Joohyuk stiffens. His fingers loosen around mine, though he doesn't let go. Rosie's name hangs in the air. And good riddance. Aunty Yumi and cousins have no choice but to love me because ANY GIRL IS BETTER THAN ROSIE.

Why are they so allergic to her?

"And what are your plans for next year?" Aunty Yumi intervenes.

I open my mouth to tell her about University of Arizona.

But what comes out is, "I'm going to dance school."

Why not? None of this is real anyways.

I brace for disappointment. Instead, Aunty Yumi clasps Uncle Gongyoo's hand. "Oh, how lovely! Gongyoo sits on the board of the National Theater here in Seoul."

"Really? Where The Nutcracker played?" I seen some flyers.

"Yes, and many others. The Mariinsky Ballet—it was the Imperial Russian Ballet in the eighteenth century. The Suzuki Company of Incheon, Joongki Korean Opera—you probably don't know these, oh, Yoon Doowon." She snaps her fingers. "The American cellist. We don't possess an ounce of talent, but we love to watch, machi, Gongyoo?"

Her husband kisses , a public display of affection I've never seen between my parents at home, let alone before strangers. "We're at the theater every other weekend."

"You're patrons of the arts," Sohee declares.

Aunty Yumi flutters a modest hand, but I shift to the edge of my seat. "Oh, wow." I've never met a family like this. "That's amazing."

"How did you choose dance? What are your plans?" Under Aunty Yumi's barrage of questions, I tell everyone about Tisch. The chance to learn from choreographers and teachers who've performed with dance companies around the world. I feel Joohyuk's eyes on me, my gesturing hands. "I've been arranging routines for my school squad for years. One day, I hope I'll get to choreograph something amazing—like a musical on Broadway."

"Well, I hope we have a chance to see you dance."

"You could," I say before I can censure myself. "I'm dancing in Swan Lake in August."

"We'll be there." Aunty Yumi's eyes shine. "Your parents must be so proud."

ʕु-̫͡-ʔुྉ*ᴸᵒᵛᵉᵇᵒᵃᵗ✲゚ⁱⁿ*。⋆ 서울。⋆ *

I expel a breath when we finally break to view Aunty Yumi's latest acquisition, a Matisse-inspired painting she bought at an auction in London. Are my parents proud of me? They wouldn't be if they knew how I've been spending my summer.

Trying to push them aside, I drift from the group to admire Aunty Yumi's painting of Korean tigers, Spanish cathedrals, Chinese landscapes, and French children—East and West mixed together. I like them juxtaposed. I bring my nose to the blushing blossom on a jade-and-carnelian tree. It smells like jasmine. A sixth sense makes me glance up. I meet Kang's eyes across the room, where he's standing with Sohee and her cousins, a glass of wine in hand. I frown at him in warning—I'd better not find a sketch of me with my nose in these blossoms.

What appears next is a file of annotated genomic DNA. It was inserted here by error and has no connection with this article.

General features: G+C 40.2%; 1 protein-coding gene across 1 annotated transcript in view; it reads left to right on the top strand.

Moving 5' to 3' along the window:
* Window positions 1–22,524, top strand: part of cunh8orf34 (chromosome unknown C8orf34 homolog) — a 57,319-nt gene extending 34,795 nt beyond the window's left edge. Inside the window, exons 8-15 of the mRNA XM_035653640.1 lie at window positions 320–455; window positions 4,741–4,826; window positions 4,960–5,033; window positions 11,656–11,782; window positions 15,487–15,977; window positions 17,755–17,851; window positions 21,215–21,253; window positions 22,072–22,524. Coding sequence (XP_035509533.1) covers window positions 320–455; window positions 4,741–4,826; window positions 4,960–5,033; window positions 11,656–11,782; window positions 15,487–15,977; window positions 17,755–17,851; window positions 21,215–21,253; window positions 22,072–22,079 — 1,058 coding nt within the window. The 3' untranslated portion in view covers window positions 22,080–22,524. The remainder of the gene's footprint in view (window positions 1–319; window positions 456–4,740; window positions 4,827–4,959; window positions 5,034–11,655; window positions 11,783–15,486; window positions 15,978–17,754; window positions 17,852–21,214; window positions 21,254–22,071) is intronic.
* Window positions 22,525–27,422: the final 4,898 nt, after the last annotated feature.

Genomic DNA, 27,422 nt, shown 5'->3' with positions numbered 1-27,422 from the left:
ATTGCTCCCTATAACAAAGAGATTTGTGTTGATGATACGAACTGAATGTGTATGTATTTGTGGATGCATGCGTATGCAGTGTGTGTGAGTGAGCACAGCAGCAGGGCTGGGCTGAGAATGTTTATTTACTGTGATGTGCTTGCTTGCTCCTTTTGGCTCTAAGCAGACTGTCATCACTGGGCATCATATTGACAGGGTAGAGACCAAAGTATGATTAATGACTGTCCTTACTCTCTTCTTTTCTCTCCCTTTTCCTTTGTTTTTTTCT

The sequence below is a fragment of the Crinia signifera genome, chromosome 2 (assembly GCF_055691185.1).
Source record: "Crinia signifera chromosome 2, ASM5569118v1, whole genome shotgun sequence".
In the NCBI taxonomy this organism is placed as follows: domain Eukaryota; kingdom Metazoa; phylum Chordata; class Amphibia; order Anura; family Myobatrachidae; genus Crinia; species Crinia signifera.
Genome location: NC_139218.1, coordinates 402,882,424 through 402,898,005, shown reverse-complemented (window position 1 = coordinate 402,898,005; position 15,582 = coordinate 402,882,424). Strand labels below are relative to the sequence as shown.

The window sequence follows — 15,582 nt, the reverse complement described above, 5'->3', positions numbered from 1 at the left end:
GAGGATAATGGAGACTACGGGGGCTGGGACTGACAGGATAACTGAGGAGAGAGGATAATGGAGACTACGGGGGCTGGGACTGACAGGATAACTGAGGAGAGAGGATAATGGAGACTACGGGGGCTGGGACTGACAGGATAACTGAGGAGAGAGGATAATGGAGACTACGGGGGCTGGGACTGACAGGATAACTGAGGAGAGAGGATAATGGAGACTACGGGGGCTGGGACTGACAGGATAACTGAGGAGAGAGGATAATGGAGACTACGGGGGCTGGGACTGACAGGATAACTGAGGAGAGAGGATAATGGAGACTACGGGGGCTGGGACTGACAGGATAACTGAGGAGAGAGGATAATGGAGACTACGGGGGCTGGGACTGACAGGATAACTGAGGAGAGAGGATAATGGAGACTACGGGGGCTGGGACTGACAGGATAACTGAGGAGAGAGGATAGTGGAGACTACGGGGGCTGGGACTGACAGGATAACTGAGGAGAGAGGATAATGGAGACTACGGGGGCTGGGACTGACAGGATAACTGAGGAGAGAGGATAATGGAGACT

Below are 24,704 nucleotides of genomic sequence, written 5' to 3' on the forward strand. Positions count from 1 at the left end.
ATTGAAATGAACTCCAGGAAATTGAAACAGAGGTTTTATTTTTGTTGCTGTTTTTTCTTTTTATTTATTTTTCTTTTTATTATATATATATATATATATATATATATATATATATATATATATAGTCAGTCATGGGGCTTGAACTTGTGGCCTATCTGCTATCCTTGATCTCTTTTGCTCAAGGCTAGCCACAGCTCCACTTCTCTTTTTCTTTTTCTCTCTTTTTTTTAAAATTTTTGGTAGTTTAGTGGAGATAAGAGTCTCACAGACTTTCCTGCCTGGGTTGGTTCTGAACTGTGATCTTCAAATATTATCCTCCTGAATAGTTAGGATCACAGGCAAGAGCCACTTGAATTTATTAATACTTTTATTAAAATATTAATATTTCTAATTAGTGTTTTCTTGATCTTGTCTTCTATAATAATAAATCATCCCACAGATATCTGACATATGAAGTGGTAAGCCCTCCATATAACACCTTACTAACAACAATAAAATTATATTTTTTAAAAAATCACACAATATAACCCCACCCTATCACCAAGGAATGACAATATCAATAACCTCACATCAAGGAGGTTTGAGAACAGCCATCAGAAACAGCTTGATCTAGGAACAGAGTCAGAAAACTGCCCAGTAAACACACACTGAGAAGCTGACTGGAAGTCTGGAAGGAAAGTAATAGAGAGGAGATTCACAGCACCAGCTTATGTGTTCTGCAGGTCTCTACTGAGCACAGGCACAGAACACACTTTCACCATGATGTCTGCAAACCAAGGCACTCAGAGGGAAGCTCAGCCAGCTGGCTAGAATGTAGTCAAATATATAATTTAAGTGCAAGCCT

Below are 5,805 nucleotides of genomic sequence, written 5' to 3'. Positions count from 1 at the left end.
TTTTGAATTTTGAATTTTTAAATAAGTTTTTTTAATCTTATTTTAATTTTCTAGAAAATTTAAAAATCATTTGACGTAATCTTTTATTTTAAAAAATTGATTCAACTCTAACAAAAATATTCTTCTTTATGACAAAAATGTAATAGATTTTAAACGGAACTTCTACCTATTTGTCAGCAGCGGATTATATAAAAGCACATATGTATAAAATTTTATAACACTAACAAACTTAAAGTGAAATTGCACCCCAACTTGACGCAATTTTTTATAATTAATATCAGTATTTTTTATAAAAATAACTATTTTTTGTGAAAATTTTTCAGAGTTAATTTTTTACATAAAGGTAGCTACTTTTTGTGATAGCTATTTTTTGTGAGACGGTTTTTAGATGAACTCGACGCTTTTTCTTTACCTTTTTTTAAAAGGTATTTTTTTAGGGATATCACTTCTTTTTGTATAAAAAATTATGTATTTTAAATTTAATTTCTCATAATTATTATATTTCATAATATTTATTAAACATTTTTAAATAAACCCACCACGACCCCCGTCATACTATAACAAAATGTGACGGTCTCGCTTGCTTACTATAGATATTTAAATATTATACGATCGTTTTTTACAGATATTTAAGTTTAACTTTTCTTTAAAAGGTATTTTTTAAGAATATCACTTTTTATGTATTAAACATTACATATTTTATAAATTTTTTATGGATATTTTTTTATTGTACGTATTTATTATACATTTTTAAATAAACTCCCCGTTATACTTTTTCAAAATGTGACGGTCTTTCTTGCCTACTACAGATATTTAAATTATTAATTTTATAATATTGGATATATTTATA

"You've picked my favorite, I see." Aunty Yumi presses a tissue-wrapped package into my hand. "Just a small gift."

"Oh, no, I couldn't." I try to hand it back. I feels like a scarf or other soft cloth.

"Please. Joohyuk is my oppa, Insung's son—my eldest brother. With their family in the States, I don't get to dote on Joohyuk as much as I would like." She tucks my hand under her arm. "You know, dear, I meant what I said. I felt so lucky when Gongyoo found me. Even in those early days when he was still a stranger, I knew everything was about to change. I'm so glad Joohyuk met you."

An irrational part of me wants to wrap her enthusiasm around my shoulders like a cozy blanket. But the dominant, rational part still can't believe how ready they are to embrace me as the One for Joohyuk. They really are as traditional as the dynasties.

And here is where I subtly champion Joohyuk's cause.

"I really can't believe it myself," I say. "I know Joohyuk's last girlfriend was super smart. Comes from a terrific family. Pretty, too," I add, though now my mouth tastes like sand.

"I don't like to speak poorly of other girls. But you should know. Joohyuk is like the giving tree in that American children's book. He gives and gives. He drove her everywhere. Talked to her until three in the morning about her worries, stayed up until morning to finish his homework afterward. Love should be between equals. Equal sharing, equal give-and-take. I don't know if Joohyuk's told you, but he's trying to transfer to Williams. He says it's his idea, but Joohyuk's parents are certain Rosie is insisting on it."

"He's withdrawing from Yale?" He's never even hinted at that. Or has he? I remember the edge to his voice when he told Dohyun what college you went to didn't matter. Come to think of it, he's never brought up Yale himself—Sohee did, and then everyone else.

Is this why his family hates Rosie? Ivy league snobbery? A pox on their shallow houses! He's willing to buck all family expectations, not to mention the far less important World Journal readership, for love.

"Are you monopolizing Suzy?" Joohyuk's hand ghosts against the small of my back, then it's gone, leaving behind a strange flutter of disappointment. But he's being respectful Joohyuk, doing exactly what I asked him to do. Why would I feel disappointed?

"Girl talk." Aunty Yumi lays a fond hand on my cheek.

"Well, if you don't mind, I'm hoping to give her a tour. I came here so often as a kid, it feels like my second home."

"This is your home, darling." Aunty Yumi kisses his cheek. "Go right ahead."

"Sorry about that." Joohyuk pulls me by the hand into the hallway.